Adjusting our attitude towards life after recognizing ming does not entail a fatalistic or any kind of pre-deterministic attitude. For Confucianism, if the heavenly way is self-so, then the human way is a negotiation between li 力 (effort, strength, force, power) and ming. In this li-and-ming tango, a situation in which one’s li is not adequately exerted is not called radical or pure ming, but on the contrary, fei ming 非命 (not ming) or fei zheng ming 非正命 (not ming proper). Bad consequences (e.g., death, peril) due to fei ming are not manifestations of fatalism. Instead, fei ming is “self-caused (zi qu自取)” punishment. (Shuoyuan, 17.15) Mencius argues, “one who recognizes ming will not stand under a wall in danger of collapsing.” (Mencius, 13.2)
The beauty of our garden cannot be attributed merely to human planning, but also to the natural and cosmic forces! Such is the course of life. Human enterprise, in an absolute sense, is coordination between human agency and tian. Mencius’s archery metaphor is inspiring: “in the case of shooting at a mark a hundred paces distant. Reaching the target is owing to your li, while hitting the bullseye is not owing to your li, [but tian].” (Mencius, 10.1) The outcome of our effort is always influenced, to a greater or lesser extent, by something beyond our control. “Celebrating tian and recognizing ming” is not simply reconciling with the vicissitudes of life, but also finding value and meaning in uncertainty. The fact that Chinese art (especially painting) cherishes “shen 神 (magical, mysterious, unpredictable)” as one of the highest aesthetic ideals has a lot to do with this mindset. The fifth-century poet Bao Zhao writes,
When water falls on level ground,
to all directions it flows,
East, West, North, South.
There is ming in human life,
why should I walk in sorrow and sit in sadness?
The COVID-19 pandemic has affected every nation and all walks of life, and it will undoubtedly leave a mark in human history. Either appealing to superstitions or the sciences, humans are exerting li in an attempt to both make sense of the catastrophe and bring it under control. But we have to keep in mind the presence of ming. The fei ming path – giving up our agency like “standing under a collapsing wall” – is not sensible to many of us. Still, we also have to guard against overconfidence, over-optimism and arrogance, which probably have caused more tragedies during this pandemic than pessimism and cowardice.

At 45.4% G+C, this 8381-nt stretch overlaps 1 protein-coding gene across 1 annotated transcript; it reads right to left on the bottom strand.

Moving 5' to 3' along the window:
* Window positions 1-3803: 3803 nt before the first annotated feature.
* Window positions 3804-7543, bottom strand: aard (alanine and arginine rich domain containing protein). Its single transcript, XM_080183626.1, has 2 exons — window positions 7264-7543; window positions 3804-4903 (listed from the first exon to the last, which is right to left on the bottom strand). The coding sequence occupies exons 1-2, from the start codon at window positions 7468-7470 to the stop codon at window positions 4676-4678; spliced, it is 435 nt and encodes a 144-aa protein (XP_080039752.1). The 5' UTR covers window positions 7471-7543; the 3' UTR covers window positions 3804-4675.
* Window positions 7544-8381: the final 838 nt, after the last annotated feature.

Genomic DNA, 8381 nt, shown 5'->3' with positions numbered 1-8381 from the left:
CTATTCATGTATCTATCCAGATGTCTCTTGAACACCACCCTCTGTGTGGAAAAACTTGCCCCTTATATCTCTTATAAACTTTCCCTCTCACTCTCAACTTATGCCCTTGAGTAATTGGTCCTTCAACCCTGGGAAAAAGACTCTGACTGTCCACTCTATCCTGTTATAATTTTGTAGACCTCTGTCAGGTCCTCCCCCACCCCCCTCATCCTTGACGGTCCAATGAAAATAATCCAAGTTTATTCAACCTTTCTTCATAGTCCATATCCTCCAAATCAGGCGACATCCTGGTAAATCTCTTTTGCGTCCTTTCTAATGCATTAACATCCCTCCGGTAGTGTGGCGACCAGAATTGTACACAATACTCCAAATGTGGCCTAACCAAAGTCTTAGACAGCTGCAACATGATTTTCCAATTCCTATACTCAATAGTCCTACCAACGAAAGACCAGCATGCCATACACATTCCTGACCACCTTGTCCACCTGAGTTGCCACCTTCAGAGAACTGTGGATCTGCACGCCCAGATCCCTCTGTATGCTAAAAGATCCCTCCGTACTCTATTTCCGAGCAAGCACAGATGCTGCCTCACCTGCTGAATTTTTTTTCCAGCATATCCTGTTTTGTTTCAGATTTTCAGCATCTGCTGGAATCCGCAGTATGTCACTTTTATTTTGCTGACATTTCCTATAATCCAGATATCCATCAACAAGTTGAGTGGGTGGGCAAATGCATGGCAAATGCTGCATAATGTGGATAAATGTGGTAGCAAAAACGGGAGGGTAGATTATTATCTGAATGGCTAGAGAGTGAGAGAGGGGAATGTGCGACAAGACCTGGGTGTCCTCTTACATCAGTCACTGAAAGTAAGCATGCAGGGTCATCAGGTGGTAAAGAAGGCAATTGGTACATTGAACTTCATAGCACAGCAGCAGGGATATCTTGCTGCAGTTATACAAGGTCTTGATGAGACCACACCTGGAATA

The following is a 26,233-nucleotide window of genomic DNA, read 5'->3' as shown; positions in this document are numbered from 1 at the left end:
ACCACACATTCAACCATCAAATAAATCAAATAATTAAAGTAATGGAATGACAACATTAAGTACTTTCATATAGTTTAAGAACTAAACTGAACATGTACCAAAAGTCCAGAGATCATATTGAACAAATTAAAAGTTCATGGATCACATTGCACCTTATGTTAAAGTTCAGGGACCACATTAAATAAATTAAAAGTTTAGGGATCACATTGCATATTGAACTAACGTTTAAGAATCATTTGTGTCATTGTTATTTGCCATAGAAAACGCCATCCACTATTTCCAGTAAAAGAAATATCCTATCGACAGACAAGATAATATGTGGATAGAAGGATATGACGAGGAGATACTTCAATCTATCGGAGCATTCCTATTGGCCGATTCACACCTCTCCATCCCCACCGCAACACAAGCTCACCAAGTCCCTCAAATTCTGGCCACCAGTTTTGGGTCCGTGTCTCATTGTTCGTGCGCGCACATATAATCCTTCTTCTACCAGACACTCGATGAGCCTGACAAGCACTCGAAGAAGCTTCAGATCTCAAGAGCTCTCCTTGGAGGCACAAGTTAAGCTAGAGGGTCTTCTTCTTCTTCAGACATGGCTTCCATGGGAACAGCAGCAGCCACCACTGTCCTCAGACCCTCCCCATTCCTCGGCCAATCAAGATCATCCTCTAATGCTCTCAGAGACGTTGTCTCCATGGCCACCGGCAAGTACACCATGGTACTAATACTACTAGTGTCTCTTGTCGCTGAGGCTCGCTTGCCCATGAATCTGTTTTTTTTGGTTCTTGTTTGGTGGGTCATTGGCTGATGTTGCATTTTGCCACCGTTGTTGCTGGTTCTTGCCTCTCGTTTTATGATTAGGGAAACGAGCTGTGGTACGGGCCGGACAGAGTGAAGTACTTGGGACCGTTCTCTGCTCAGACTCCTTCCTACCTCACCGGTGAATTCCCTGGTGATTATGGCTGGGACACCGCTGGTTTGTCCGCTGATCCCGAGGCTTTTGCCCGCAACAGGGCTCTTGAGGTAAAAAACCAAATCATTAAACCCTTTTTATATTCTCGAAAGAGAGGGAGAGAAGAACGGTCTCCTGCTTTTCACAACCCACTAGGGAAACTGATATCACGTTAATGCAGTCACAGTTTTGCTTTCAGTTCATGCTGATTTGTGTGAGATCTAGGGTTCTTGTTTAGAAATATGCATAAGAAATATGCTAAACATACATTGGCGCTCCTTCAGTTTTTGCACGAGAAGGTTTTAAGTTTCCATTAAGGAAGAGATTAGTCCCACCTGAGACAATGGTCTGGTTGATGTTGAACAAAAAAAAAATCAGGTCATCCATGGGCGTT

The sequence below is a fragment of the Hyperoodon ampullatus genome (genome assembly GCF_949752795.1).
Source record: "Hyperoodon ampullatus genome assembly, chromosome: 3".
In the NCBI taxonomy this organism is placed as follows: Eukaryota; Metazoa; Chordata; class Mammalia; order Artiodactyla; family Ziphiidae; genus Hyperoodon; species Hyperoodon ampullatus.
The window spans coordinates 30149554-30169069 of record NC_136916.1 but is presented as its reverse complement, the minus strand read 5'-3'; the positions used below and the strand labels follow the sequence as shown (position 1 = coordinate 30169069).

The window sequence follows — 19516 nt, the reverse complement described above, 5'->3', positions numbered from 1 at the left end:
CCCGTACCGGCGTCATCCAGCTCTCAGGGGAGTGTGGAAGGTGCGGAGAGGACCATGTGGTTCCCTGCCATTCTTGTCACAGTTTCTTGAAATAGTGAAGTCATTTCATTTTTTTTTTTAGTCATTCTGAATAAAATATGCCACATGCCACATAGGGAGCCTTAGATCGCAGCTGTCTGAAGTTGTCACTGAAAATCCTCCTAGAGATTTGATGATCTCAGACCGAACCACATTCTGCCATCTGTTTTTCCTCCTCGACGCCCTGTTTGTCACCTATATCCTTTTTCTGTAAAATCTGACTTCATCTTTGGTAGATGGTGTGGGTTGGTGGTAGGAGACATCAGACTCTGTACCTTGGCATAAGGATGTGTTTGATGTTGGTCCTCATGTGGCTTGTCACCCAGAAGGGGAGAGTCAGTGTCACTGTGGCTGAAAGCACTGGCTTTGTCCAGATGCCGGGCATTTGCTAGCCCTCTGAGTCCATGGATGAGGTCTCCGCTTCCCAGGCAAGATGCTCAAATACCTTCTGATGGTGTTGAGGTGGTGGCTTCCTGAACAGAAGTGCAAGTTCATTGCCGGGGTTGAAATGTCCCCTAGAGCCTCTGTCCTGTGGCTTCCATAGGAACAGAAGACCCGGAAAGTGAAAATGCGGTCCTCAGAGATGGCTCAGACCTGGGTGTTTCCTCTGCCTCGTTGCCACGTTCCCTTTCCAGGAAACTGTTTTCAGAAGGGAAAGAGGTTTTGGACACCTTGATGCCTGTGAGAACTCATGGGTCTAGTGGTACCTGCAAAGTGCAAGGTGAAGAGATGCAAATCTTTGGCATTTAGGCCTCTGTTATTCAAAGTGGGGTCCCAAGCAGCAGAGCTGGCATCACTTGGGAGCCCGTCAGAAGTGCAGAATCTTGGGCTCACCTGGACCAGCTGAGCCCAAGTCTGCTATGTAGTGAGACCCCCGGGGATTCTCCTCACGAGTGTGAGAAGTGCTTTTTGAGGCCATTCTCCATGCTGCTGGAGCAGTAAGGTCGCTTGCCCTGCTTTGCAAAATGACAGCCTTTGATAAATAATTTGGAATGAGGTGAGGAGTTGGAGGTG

During the early period of the lockdown when everything was unclear (thus more horrific than it should be), there was a time when my parents and I thought we would not make it. My dad said to my mum and I, “whatever happens, the family is together.” Sometimes, as in this situation, we are defeated, and we have to come to terms with ming. But it does not mean that we have to give up everything we cherish in life. “Celebrating tian and recognizing ming” is not capitulationism. “Whatever happens, the family is together.” My dad’s plain words did not promise the hope of triumph or overcoming the pandemic, but it did dispel fear and nihility. After the affirmation of the uncertainty in life (ming), the passage in the Book of Documents writes, “with a shan 善way, gain it; being of no shan, lose it. The Book of Chu says, ‘The State of Chu has nothing precious, but only treasures shan.’” Shan is translated into good/goodness, kind/kindness, skillful, lucky, so on and so forth. Whatever it is, it is something ming cannot erode. When we experience the vulnerability of ourselves, we would be more sympathetic and caring towards others. As the world is fraught with uncertainty, we realize that we survive better when we stick together and aid each other, like a family. In my view, humanity is not manifested merely through overcoming one particular catastrophe, but in the co-existence with and its self-accomplishment in reoccurring catastrophes. Also, post-coronial reflection should not become another form of propaganda that renews unbridled confidence in human rationality and intelligence, or in our ability to dominate nature and determine our futures. The fact that we have learned a heavy lesson does not guarantee that we shall never fall again. With or without this pandemic, the attitude of “celebrating tian and recognizing ming” and “treasuring shan” sheds light on our peculiar existence.
 Personally, I have never heard or seen bat-eating custom in Wuhan. Also, I strongly support the protection of wild animals.